The fifth generation of the wireless network technologies will be the major advancement in the provisioning of mobile broadband services. Since the launch of the first generation of mobile communications in 1980, a new generation is being introduced to the ICT market each 10 years. The first commercial 4G mobile services was launched in 2009, nine years after the commercial launch of the first 3G network in Japan, and thus it is expected that 5G deployments will kick off around the year 2020. As opposed to 3G and 4G deployments where requirements were based on voice and higher data rates, 5G is expected to fulfill needs for network upgrade driven by innovative services and not only by demands for enhanced mobile networks. In other words, if there is no demand for innovative services, or if 5G failed to meet the industry’s expectations, 5G development is neither necessary nor promising. On this basis, if 5G was successful, it will most likely open the telecommunications market to new entrants that are expected to emerge in indoor small cell provisioning and content delivery, consequently disrupting this whole industry. In a world where everything is digital, smart and hyper-connected, the traditional telecom business ecosystem can no longer cope with this radical change, 5G will expand it to meet vertical sector-specific requirements. To survive this inevitable change, MNOs need to take into account four domains of change; standardization, regulatory, technology, and business.
According to early indications, 5G will not present a smooth, evolutionary improvement over the current standards, but will consist of a collection of different types of technologies that support diverse use cases. Standards bodies and related actors did not agree yet on clear goals and objectives for 5G standards, and it is not easy to predict which alliances will win in each area of dispute and how long it will take. Stakeholders in the telecommunication industry are hoping that various proposals will have crystallized into standards following Release 15 in 2018 and with discussions at WRC-19 in 2019, but they all agree that 5G standards will not see the light before year 2020.
The promotion of 5G investments requires a stable, consistent and accurate regulatory framework across all stakeholders. Regulatory bodies should clearly define who is allowed to enter the market through spectrum licensing and by creating conditions that directly influence the possible business opportunities. Moreover, since networking and processing resource-sharing strategies might be applied for delivering ultra-reliable and low latency communications (URLLC), regulations should secure confidentiality and privacy requirements between all key players in the 5G value chain.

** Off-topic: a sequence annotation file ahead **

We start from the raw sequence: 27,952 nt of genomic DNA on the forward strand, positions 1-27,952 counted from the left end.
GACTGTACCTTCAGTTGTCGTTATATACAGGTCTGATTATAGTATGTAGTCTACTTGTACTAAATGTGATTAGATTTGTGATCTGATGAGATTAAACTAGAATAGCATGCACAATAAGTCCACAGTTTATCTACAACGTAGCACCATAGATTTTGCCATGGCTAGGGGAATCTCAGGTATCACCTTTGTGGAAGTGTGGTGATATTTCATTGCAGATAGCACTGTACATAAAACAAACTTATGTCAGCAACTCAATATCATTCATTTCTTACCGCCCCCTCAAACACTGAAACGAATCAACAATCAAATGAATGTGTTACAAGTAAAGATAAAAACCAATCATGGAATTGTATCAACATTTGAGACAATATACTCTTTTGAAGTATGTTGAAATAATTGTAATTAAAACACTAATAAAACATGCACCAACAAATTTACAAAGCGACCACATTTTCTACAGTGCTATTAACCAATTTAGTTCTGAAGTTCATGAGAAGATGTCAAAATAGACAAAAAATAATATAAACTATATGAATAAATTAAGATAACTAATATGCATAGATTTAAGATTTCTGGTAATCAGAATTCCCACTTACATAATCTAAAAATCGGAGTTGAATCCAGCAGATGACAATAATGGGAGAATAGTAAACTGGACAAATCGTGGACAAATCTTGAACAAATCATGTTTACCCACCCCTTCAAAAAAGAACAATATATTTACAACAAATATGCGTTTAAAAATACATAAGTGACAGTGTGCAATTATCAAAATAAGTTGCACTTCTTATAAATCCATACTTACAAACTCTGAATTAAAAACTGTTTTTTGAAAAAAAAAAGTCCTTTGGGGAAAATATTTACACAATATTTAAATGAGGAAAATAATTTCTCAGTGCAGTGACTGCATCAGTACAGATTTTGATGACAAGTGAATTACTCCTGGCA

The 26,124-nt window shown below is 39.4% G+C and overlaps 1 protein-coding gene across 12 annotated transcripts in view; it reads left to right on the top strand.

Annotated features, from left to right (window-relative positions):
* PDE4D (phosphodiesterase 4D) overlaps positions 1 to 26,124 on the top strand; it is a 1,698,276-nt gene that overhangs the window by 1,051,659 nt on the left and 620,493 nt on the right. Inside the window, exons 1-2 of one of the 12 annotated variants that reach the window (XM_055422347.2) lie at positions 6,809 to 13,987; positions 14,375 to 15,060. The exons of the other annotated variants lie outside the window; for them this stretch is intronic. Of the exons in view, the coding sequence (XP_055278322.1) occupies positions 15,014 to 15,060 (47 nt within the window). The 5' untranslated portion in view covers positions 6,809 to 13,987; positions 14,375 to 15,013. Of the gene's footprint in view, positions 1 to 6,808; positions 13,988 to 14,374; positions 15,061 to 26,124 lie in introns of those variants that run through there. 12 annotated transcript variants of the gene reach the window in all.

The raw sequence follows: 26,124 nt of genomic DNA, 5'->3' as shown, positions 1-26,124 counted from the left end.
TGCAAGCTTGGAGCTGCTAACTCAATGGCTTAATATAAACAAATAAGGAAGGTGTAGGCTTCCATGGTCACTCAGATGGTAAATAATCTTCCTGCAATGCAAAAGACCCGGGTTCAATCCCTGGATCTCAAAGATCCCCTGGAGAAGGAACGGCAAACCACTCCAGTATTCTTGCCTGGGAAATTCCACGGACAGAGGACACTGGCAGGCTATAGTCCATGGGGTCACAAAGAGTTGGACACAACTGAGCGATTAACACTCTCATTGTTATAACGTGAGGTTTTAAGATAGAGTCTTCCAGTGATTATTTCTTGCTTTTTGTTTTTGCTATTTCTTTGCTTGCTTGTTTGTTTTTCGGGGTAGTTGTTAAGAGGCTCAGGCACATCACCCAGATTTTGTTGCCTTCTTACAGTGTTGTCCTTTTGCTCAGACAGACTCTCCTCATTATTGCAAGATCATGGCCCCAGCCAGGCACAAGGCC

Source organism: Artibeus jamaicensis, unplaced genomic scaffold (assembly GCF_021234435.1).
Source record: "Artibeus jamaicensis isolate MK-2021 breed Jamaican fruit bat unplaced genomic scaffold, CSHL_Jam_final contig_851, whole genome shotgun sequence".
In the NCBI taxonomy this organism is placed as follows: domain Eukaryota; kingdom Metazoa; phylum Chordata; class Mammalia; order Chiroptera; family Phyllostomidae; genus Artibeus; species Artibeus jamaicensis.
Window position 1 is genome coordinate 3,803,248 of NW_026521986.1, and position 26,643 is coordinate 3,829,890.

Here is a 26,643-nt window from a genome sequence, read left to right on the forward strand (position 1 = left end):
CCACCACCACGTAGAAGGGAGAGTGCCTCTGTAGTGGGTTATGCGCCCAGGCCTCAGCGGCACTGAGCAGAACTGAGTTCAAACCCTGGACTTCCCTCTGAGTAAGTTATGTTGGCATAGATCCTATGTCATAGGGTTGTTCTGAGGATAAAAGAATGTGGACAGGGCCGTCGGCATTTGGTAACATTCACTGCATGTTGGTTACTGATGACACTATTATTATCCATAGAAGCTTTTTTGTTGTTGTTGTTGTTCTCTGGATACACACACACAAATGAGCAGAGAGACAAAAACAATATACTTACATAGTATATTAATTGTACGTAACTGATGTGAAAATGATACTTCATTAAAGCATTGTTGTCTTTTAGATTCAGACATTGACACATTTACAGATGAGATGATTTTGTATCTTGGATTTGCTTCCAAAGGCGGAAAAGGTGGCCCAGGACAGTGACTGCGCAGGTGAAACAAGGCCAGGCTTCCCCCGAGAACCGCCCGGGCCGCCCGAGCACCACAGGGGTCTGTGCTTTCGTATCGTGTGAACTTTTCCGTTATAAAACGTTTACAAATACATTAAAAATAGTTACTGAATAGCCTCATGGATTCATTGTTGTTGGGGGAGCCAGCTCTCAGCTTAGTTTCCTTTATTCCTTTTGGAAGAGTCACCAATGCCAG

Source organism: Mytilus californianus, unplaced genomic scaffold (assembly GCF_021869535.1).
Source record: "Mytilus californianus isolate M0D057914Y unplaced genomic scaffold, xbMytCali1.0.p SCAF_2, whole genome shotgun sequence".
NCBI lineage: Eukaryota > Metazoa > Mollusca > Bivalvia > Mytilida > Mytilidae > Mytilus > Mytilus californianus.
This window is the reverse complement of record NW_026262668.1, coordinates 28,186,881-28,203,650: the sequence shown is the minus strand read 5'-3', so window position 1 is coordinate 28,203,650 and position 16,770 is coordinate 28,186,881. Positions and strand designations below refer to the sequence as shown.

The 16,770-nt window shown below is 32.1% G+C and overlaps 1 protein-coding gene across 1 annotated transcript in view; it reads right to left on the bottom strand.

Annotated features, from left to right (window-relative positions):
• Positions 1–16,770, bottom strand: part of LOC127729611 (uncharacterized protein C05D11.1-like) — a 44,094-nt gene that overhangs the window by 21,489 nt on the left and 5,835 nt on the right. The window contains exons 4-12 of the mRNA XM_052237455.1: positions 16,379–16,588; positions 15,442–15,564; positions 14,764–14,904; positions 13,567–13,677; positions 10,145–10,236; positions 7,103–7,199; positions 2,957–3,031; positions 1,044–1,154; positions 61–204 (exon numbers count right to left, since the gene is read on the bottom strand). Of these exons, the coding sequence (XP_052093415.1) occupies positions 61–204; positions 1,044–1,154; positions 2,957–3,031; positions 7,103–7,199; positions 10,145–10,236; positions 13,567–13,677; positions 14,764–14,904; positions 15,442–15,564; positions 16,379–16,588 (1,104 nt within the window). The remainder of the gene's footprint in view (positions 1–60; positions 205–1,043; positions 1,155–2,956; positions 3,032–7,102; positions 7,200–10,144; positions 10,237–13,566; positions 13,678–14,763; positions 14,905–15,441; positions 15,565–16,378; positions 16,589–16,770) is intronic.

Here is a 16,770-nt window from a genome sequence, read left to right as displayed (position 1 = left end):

5G will transition the mobile wireless technology from being a significant enabling technology, into a “General Purpose Technology” (GPT). GPT will drive innovation and productivity in nearly all sectors allowing device connectivity, transmission of information, smart transactions execution driven by artificial intelligence, real-time analytics and actionable insights.
The value chain associated with 5G technology will amount to $3.5 trillion between 2020 and 2035 and create more than 22 million jobs (HIS Markit, 2017). To take advantage of the business ecosystems’ opportunities, organizations should strive to develop an understanding of the entire system and reinvent themselves. The inter-connected nature of future devices fosters openness and collaboration across industries, which complicates building accurate business models. A business model defines how companies generates revenue and make a profit through the overall structures of process, customers, suppliers, channels, resources and capabilities. Multi-partnership, innovation and collaboration will drive innovative 5G business models, allowing them to capture and create value among different stakeholders. 5G will allow exploiting new viable opportunities around Business-to-Consumer (B2C), Business-to-Business (B2B) and Business-to-Governments (B2G) business models. These new opportunities and variations in technology will result in a transition from a market dominated by mobile network operators towards a market supplied by a heterogeneous set of providers with service offerings that respond to the versatile requirements arising from different verticals.